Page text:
The city of Charlotte has asked for a new trial in the case of a former fire investigator, and said in a court filing that “the weight of the evidence does not support the jury’s finding” against the city.
But the leading Republican candidate for mayor, City Council member Kenny Smith, said it’s time for the city to accept defeat.
“I think we need to close the books and move on,” Smith said. “I’m not going to support an appeal or a new trial.”
In May, a jury awarded Crystal Eschert $1.5 million in damages after she claimed the city retaliated against her for complaining about the safety and quality of renovations at an office building that was to house her unit.
The city said she was terminated for what it said was an offensive Facebook post made in August 2014 about the riots and protests in Ferguson, Mo.
After the jury’s verdict, the city hoped that U.S. Chief Judge Frank Whitney would overturn the decision. He did not.
Since then, Eschert’s attorney, Meg Maloney, has asked that some of the damages be tripled under an N.C. law that’s designed to protect whistleblowers and punish retaliation. If Whitney agrees, that would raise the damages to $2.4 million. Maloney has also filed a motion for the city to pay for Eschert’s legal bills, which are $566,000.
The city has spent $466,000 so far on its outside legal bills with the firm Lincoln Derr.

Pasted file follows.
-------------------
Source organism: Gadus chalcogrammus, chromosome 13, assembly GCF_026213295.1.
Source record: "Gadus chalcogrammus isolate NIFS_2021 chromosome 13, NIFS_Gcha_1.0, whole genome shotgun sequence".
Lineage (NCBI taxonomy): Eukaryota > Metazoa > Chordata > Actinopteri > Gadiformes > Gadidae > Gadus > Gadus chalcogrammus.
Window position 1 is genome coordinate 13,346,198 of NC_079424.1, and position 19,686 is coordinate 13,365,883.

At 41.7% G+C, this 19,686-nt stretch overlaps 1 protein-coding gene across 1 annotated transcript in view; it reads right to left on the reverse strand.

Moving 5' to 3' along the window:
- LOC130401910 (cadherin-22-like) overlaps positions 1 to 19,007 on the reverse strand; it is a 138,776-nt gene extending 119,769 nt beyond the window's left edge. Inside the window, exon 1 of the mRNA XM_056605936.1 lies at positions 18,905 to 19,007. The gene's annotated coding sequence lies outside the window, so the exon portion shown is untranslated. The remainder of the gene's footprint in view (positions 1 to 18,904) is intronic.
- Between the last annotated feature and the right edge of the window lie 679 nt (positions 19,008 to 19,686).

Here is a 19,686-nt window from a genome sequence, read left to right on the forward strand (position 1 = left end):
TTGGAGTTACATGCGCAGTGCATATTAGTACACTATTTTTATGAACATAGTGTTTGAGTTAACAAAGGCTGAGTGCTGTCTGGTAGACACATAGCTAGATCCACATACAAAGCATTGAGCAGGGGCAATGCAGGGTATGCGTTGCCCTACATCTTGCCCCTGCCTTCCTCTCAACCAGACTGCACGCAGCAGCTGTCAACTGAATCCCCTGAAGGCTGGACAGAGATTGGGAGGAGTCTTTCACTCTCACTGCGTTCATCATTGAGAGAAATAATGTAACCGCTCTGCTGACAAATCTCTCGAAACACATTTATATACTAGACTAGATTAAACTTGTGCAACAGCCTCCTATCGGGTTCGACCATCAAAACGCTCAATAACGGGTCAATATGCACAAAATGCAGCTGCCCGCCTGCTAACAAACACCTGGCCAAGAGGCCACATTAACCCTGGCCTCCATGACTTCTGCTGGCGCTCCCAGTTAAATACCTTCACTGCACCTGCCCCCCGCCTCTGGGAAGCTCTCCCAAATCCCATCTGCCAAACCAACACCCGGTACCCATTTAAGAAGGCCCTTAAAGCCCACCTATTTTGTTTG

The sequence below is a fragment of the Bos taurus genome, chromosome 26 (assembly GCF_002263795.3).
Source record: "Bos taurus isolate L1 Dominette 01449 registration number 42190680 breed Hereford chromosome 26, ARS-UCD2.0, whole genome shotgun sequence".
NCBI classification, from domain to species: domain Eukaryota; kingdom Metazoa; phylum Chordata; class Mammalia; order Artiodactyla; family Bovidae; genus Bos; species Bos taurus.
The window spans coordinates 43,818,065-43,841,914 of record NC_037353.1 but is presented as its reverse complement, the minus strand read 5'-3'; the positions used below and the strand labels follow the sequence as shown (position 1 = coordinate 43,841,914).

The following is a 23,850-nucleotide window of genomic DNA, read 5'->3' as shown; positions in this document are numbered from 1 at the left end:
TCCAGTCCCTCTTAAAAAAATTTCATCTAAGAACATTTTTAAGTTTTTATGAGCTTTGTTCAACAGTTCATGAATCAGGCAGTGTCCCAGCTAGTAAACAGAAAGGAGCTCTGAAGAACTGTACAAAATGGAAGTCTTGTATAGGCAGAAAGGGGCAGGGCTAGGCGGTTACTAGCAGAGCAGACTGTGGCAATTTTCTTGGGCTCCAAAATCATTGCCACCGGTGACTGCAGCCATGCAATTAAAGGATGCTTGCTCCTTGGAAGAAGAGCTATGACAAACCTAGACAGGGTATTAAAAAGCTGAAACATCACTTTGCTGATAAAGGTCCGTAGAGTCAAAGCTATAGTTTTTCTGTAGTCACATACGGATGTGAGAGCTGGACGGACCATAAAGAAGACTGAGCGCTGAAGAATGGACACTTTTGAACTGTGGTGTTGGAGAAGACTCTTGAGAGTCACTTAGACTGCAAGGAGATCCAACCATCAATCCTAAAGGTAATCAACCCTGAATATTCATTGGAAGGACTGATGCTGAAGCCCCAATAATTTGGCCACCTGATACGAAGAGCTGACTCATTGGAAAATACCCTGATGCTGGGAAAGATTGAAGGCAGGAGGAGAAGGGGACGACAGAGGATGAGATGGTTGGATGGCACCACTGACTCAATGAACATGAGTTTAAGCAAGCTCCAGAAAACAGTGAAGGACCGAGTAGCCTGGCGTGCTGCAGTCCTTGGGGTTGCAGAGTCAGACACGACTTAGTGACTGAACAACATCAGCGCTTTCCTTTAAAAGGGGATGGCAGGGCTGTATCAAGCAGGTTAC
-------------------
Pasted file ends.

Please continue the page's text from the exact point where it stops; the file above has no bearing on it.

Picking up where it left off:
Earlier this month, Fire Chief Jon Hannan – who said that his department didn’t retaliate against Eschert – announced he would retire.
Smith was asked whether he thought the jury’s decision was correct.
“We lost in the court of public opinion,” he said.
He said the city shouldn’t have fired Eschert for the Facebook post. One reason, he said, is that other Fire Department employees had also made questionable social media posts around the same time and received little or no discipline.
For the last two years, the City Council has been briefed on the Eschert case, but has not been asked by city staff on how it should proceed with the case.
It’s possible that could change. Democratic council member Claire Fallon has long been critical of the city’s defense and has said repeatedly that she believes the city retaliated against her.
While Smith said the city needs to accept the verdict, the three most high-profile Democratic candidates for mayor declined to comment on the case.
Mayor Jennifer Roberts said it wouldn’t be appropriate to comment while the case is pending.
She said she expects she and council members will be briefed about the case in a few weeks. Roberts said after that she may be able to speak about the case.
Mayor Pro Tem Vi Lyles, who is running against Roberts in the primary, also declined to comment on the case.
State Sen. Joel Ford, who is also running, said he can’t comment on the case because he hasn’t been privy to the city’s strategy and case.
In its filing, the city asks Whitney to either overturn the jury’s verdict or to grant a new trial.